Rudy M. Wassenaar, University of Amsterdam, the Netherlands
The last two decades have seen huge shifts in the application of dental implantology as it relates to routine dental care. Initially dental implants were primarily used to improve the lives of our edentulous patients. The implants were placed where the bone was and the prosthetic results were more often than not, not much more than a compromise with regards to function, longevity and esthetics. Now we are much better able to create an almost ideal recipient site for implants by using biotechnology. Bone grafting techniques combined with the utilization of autologous growth factors can now predictably create close to ideal recipient sites prior to implant placement and are determined by the prosthetic requirements of the case ahead of time. New implant designs have come on stream that provide great initial stability allowing for immediate placement and immediate load in selective cases, whereas in the past most implants that were placed were two stage. With the introduction of CBCT technology and CAD/CAM design we can now print extremely accurate surgical guides that allow for faster, better and safer surgeries with less morbidity. Paradigms around how many implants are required for fixed prosthetics in edentulous cases have been turned upside down with the advent of the all-on-four technique. There is no question that dental implantology has greatly expanded the options available to our patients. It has transformed periodontology where we no longer do pocket reduction surgery at the rates we used to. It has changed the focus of endodontics where we are now much quicker to remove questionable teeth and place an implant as an alternative. In prosthodontics it has become clear that in fact dental implants are the most conservative option in our arsenal for tooth replacement options: an implant is a one tooth solution to a missing tooth. A bridge is a three tooth solution to a missing tooth.. In orthodontics we can now use TAD implants which has greatly improved the availability of anchorage reducing the need for extra-oral anchorage. As time goes on the prediction is that the dental profession will continue to improve the quality of care for our patients as we continue capitalizing on this momentum that has been gaining traction worldwide.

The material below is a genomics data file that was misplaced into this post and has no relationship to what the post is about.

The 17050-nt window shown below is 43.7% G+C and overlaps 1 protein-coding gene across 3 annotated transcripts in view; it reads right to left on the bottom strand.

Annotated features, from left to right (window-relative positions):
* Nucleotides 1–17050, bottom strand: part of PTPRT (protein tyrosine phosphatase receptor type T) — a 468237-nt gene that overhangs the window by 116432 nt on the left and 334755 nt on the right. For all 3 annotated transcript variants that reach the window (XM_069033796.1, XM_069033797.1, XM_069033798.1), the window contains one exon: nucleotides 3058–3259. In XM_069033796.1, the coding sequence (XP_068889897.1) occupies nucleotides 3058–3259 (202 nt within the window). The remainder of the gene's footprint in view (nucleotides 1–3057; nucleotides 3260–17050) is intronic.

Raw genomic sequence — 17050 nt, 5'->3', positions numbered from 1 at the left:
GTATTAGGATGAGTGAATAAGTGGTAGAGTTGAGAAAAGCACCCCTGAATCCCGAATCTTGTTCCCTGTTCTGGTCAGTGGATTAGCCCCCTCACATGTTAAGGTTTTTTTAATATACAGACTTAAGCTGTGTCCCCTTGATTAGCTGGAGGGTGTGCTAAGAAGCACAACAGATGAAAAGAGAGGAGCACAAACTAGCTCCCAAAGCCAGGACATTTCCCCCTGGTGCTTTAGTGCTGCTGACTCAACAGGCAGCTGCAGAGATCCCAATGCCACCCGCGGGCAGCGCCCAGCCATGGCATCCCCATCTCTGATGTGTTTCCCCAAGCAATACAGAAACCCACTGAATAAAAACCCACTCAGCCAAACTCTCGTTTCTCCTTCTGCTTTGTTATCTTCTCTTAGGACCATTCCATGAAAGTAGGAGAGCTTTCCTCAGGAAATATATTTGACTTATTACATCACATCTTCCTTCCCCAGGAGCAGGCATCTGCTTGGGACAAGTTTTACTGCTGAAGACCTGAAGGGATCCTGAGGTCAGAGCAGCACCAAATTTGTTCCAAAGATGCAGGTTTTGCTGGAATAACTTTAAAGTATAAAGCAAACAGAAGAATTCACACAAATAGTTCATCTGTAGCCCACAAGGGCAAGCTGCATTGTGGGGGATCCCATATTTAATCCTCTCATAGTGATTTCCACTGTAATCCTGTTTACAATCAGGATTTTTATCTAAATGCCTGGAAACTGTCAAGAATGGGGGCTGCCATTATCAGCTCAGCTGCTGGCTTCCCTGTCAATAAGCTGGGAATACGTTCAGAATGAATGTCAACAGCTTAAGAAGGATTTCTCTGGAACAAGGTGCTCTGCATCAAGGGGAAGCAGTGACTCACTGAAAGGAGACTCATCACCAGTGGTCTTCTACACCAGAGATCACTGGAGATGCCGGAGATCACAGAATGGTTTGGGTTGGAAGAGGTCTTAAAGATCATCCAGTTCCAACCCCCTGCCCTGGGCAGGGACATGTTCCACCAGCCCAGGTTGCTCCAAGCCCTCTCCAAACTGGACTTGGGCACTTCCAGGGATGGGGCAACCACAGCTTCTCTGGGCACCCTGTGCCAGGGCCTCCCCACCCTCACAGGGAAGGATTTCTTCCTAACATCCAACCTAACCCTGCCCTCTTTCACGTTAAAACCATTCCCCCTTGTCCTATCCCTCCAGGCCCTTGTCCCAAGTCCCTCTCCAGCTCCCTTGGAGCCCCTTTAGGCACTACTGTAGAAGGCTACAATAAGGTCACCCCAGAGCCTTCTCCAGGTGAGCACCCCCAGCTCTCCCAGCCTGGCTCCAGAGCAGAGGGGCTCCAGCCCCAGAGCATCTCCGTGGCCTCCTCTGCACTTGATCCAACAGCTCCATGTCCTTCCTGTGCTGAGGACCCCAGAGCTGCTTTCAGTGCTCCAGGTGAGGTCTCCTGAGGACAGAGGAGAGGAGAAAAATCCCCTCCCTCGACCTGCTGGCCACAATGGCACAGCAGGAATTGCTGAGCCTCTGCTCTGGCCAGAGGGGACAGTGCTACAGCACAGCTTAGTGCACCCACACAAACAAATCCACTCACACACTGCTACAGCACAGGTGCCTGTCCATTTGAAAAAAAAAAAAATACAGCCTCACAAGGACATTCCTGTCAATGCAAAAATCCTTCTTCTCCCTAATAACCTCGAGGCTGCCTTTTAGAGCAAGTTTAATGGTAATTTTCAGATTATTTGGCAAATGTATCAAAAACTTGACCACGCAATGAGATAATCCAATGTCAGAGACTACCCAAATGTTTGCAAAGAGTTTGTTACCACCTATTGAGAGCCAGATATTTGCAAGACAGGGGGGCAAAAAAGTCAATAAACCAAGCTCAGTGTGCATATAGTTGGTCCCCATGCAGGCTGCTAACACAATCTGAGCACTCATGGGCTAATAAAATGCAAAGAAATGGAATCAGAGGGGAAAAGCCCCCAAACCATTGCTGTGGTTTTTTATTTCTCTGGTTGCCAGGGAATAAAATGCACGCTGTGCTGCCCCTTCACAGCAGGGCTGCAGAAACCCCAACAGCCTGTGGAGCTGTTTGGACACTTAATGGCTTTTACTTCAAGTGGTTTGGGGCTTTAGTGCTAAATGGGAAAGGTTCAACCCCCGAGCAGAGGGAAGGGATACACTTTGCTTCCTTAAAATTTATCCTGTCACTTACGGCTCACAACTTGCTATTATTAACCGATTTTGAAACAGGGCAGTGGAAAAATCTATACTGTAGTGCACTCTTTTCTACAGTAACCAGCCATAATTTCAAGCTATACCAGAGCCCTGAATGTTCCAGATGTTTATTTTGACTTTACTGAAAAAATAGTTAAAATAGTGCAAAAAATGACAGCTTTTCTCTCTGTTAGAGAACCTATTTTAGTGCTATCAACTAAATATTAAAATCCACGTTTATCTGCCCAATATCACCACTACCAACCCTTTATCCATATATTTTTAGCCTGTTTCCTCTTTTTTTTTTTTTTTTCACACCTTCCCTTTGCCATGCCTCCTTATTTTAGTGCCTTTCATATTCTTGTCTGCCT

Wassenaar,Rudy M. is a general dentist practicing in rural British Columbia , Canada where he has been since 1987. He graduated from the University of Amsterdam in 1981 with a DMD degree. In 1986 he passed the National Dental Examination Board of Canada requirements for licensure in Canada and moved to Williams Lake, BC Canada. Dr. Wassenaar is a member of the American Academy of General Dentistry and in recognition for his involvement with organized dentistry he received his Fellowship ( 2000) and his Mastership (2007) designation. Dr. Wassenaar is a member of the Alumni Organization of the LD Pankey Institute for Advanced Dental Education, the American Academy of GP Orthodontics and the American Academy of Cosmetic Dentistry. In 2001 Dr. Wassenaar received his Fellowship Award from the International Academy of Dental-Facial Esthetics. He is a member of the International Congress of Oral Implantologist and as such has received his Fellowship (2005).Mastership (2007) and Diplomate Award (2011). Dr. Wassenaar studied under Dr.Carl Misch and in recognition of his ongoing involvement with the Misch International Implant Institute received his surgical Fellowship Award in 2011. Dr. Wassenaar has received his certification and credentials from the American Board of Oral Implantology / Implant Dentistry (2014). Dr. Wassenaar is a member of the American Academy of Implant Dentistry and as such is currently working towards his Fellowship designation with this organization.